It is a much more personal book than most other English and German books I’ve read (or plan to read) on public speaking.

Scott writes about many things a public speaker (from a professional speaker to anyone who wants to give a talk) should know incl:

  • How to deal with your fear of public speaking
  • How to work a tough room
  • How to prepare
  • How to talk on television
  • How not to be boring
  • How realistic it is to make $30,000 an hour
  • How to teach people something
  • Funny and scary stories by other speakers and what went wrong during their speeches

Scott not only explains what went well but also what went wrong during his own speeches.

Scott’s book is not only a great source of information about public speaking, it is a joy to read and often very funny because Scott is also a great writer (check out this blog)

Confessions of a Public Speaker is great for you if you want to give a talk at work or during your free time. No matter what you want to talk about, this book will be helpful. Highly recommend!
Note: Just reading through the book once is a good start but to actually get a lot out of it, it is important to check your talks against the advice in the book and see how you can improve your speeches and presentations!

Get the book from amazon:

Scala Cookbook announced

The cookbooks from O’Reilly are among the most popular books among developers. I was very happy this morning when I discovered that there is now an upcoming Scala Cookbook. I am sure it will be a great book for all Scala developers.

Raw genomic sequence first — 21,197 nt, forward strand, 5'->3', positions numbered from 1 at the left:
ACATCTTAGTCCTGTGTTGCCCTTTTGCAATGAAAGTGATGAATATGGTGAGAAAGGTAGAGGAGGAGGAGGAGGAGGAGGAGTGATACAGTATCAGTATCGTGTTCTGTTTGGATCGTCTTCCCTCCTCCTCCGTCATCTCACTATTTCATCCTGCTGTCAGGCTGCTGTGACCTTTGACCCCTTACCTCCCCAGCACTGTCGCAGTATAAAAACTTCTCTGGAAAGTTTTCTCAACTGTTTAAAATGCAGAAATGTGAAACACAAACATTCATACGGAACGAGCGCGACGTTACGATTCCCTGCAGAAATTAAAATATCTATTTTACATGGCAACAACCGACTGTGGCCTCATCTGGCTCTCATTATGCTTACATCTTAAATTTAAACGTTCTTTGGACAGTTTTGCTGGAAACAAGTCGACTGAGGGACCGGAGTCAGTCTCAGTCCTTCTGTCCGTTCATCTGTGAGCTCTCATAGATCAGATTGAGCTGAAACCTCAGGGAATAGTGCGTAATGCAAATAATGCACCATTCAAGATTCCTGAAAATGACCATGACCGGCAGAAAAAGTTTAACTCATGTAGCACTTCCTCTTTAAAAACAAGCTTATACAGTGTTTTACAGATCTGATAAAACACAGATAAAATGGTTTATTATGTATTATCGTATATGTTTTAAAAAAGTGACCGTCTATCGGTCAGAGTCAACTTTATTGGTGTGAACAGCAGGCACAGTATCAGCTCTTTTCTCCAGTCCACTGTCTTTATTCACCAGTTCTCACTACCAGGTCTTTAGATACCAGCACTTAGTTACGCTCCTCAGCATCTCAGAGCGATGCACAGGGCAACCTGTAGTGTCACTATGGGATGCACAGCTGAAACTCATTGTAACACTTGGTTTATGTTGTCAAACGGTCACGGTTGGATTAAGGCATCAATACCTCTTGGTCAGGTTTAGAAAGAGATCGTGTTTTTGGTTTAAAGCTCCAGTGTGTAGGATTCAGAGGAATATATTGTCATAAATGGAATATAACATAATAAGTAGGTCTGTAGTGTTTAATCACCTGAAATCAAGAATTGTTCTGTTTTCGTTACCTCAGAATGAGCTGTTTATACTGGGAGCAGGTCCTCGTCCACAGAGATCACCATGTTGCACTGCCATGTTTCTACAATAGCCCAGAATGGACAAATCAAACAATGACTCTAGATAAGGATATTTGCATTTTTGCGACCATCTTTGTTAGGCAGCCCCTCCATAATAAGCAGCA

It is written by Alvin Alexander.

Once available, I will publish a review of the book. It is currently schedule for April 2013, according the the publishers website.

Order it from amazon:

New book “Akka in Action” announced

The Akka framework is one of the stars in the Scala and Java world. It was only a matter of time until books would appear.
Now the “Akka in Action” book has been announced. It is scheduled for final publication in Spring 2013 but 2 chapters are already available.
The “in action” serious of Manning has been very good so far and I have several very good books published by Manning about different topics like C++, Java, Scala or Ruby.

More information about the upcoming Akka book can be found here:
Akka in Action

Java concurrency: Understanding CopyOnWriteArrayList and CopyOnWriteArraySet

Java has a huge amount of useful collections and several are made specifically for use in concurrent code like the ConcurrentHashMap.

Two sometimes very useful classes are the CopyOnWriteArrayList and CopyOnWriteArraySet. They implement the java.util.List and the java.util.Set interface respectively.

Let’s focus on the CopyOnWriteArrayList to understand what it is all about. Contrary to the ArrayList, this class is thread safe. This means when you use it from several threads no undefined state can occur in the list.
As will all data structures it is important to understand when to use them. As the name CopyOnWrite says, a copy of the whole list is made each time you write to the list like adding an element or remove an element. As you can figure out yourself, this can be pretty expensive when your list is large.